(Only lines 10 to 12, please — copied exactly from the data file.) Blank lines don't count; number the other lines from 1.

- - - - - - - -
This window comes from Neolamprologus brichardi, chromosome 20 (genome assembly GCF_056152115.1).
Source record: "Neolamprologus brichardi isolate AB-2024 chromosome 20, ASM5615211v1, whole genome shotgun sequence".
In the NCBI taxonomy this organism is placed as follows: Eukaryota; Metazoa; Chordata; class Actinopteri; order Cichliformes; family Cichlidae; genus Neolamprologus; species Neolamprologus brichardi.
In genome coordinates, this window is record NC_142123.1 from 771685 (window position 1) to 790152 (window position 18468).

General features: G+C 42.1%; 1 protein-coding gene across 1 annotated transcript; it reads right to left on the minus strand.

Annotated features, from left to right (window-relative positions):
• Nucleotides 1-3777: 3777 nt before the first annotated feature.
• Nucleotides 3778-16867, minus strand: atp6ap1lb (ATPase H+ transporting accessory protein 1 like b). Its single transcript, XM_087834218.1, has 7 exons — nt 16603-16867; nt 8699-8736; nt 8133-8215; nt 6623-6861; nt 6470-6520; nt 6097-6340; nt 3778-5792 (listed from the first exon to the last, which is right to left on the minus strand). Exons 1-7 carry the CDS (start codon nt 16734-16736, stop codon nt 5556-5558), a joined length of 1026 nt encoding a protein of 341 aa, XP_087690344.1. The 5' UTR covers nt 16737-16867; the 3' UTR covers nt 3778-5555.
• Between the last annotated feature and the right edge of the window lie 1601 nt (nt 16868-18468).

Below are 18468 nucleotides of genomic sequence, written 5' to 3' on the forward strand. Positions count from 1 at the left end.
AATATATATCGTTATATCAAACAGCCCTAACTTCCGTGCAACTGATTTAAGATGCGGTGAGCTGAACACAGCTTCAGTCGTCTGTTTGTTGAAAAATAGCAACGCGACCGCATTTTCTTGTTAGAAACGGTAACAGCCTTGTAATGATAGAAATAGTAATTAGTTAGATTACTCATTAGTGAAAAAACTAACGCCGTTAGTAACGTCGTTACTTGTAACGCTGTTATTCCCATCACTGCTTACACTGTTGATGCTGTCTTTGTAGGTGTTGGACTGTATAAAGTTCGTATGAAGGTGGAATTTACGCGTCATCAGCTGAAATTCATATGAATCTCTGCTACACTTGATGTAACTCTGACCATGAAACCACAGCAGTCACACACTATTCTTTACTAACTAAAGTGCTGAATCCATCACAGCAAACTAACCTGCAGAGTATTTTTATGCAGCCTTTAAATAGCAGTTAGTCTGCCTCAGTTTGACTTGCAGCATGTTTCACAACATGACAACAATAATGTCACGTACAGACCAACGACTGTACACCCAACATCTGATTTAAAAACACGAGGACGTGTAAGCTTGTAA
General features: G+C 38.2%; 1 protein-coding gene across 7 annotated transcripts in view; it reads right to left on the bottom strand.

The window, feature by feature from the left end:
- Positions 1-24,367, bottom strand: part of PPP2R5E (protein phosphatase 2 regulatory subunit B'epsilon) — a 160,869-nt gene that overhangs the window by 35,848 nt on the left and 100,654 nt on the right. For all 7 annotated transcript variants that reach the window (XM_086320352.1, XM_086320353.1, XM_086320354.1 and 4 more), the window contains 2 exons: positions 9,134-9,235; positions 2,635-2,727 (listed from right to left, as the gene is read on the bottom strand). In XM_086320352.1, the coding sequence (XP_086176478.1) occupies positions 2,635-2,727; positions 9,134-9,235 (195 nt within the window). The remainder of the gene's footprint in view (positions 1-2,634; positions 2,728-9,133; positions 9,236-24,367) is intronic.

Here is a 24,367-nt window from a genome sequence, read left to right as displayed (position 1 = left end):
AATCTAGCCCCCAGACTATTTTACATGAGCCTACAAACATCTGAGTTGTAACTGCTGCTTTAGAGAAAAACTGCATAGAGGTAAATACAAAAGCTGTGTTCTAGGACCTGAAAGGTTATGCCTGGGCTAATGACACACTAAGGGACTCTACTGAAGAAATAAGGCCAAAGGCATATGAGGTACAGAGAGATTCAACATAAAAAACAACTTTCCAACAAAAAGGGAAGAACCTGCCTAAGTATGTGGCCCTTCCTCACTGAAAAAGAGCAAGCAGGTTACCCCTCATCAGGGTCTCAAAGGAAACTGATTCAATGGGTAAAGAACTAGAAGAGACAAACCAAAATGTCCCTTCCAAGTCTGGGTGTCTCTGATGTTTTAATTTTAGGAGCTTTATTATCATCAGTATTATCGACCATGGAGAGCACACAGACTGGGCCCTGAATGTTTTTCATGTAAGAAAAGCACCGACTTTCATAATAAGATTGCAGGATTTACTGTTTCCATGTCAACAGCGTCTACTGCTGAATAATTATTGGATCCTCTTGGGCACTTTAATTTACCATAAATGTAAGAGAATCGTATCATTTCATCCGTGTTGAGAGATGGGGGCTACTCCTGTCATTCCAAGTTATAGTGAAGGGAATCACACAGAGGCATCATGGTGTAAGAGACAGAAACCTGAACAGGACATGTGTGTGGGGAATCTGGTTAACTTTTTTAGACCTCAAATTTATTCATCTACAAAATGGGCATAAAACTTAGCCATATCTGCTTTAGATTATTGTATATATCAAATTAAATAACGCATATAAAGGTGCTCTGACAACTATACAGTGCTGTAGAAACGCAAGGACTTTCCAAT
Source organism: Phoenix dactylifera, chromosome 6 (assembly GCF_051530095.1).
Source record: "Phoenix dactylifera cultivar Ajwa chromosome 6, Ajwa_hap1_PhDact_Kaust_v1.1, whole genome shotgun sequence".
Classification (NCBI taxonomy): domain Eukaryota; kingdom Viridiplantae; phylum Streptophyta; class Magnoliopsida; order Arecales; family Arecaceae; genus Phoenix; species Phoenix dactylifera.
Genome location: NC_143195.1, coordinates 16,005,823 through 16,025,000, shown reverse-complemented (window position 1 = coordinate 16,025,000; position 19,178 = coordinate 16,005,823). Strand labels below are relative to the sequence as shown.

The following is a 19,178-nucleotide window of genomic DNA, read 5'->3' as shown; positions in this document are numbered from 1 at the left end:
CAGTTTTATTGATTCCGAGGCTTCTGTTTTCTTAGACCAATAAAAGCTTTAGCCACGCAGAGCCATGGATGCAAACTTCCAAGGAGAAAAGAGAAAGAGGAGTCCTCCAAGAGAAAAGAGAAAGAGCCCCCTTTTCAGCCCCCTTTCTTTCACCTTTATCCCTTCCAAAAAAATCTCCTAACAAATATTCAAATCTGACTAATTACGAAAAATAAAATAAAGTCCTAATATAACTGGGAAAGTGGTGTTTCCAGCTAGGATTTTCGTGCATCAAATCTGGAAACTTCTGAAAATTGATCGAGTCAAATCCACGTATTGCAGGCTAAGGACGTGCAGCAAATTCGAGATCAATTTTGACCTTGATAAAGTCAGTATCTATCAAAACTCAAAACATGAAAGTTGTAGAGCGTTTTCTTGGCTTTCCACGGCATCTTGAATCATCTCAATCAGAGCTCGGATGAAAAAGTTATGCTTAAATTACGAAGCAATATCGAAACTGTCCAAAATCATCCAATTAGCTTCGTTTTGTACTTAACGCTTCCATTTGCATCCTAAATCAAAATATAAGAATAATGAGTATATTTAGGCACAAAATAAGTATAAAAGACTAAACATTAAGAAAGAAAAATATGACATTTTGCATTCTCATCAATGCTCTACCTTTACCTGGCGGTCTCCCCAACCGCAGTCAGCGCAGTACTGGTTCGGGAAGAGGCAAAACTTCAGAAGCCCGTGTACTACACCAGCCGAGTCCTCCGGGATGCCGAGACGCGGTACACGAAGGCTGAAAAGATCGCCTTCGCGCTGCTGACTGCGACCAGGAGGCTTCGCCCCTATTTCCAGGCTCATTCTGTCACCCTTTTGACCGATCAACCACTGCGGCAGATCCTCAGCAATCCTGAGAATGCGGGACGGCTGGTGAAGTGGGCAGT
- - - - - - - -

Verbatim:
Below are 18468 nucleotides of genomic sequence, written 5' to 3' on the forward strand. Positions count from 1 at the left end.
AATATATATCGTTATATCAAACAGCCCTAACTTCCGTGCAACTGATTTAAGATGCGGTGAGCTGAACACAGCTTCAGTCGTCTGTTTGTTGAAAAATAGCAACGCGACCGCATTTTCTTGTTAGAAACGGTAACAGCCTTGTAATGATAGAAATAGTAATTAGTTAGATTACTCATTAGTGAAAAAACTAACGCCGTTAGTAACGTCGTTACTTGTAACGCTGTTATTCCCATCACTGCTTACACTGTTGATGCTGTCTTTGTAGGTGTTGGACTGTATAAAGTTCGTATGAAGGTGGAATTTACGCGTCATCAGCTGAAATTCATATGAATCTCTGCTACACTTGATGTAACTCTGACCATGAAACCACAGCAGTCACACACTATTCTTTACTAACTAAAGTGCTGAATCCATCACAGCAAACTAACCTGCAGAGTATTTTTATGCAGCCTTTAAATAGCAGTTAGTCTGCCTCAGTTTGACTTGCAGCATGTTTCACAACATGACAACAATAATGTCACGTACAGACCAACGACTGTACACCCAACATCTGATTTAAAAACACGAGGACGTGTAAGCTTGTAA
General features: G+C 38.2%; 1 protein-coding gene across 7 annotated transcripts in view; it reads right to left on the bottom strand.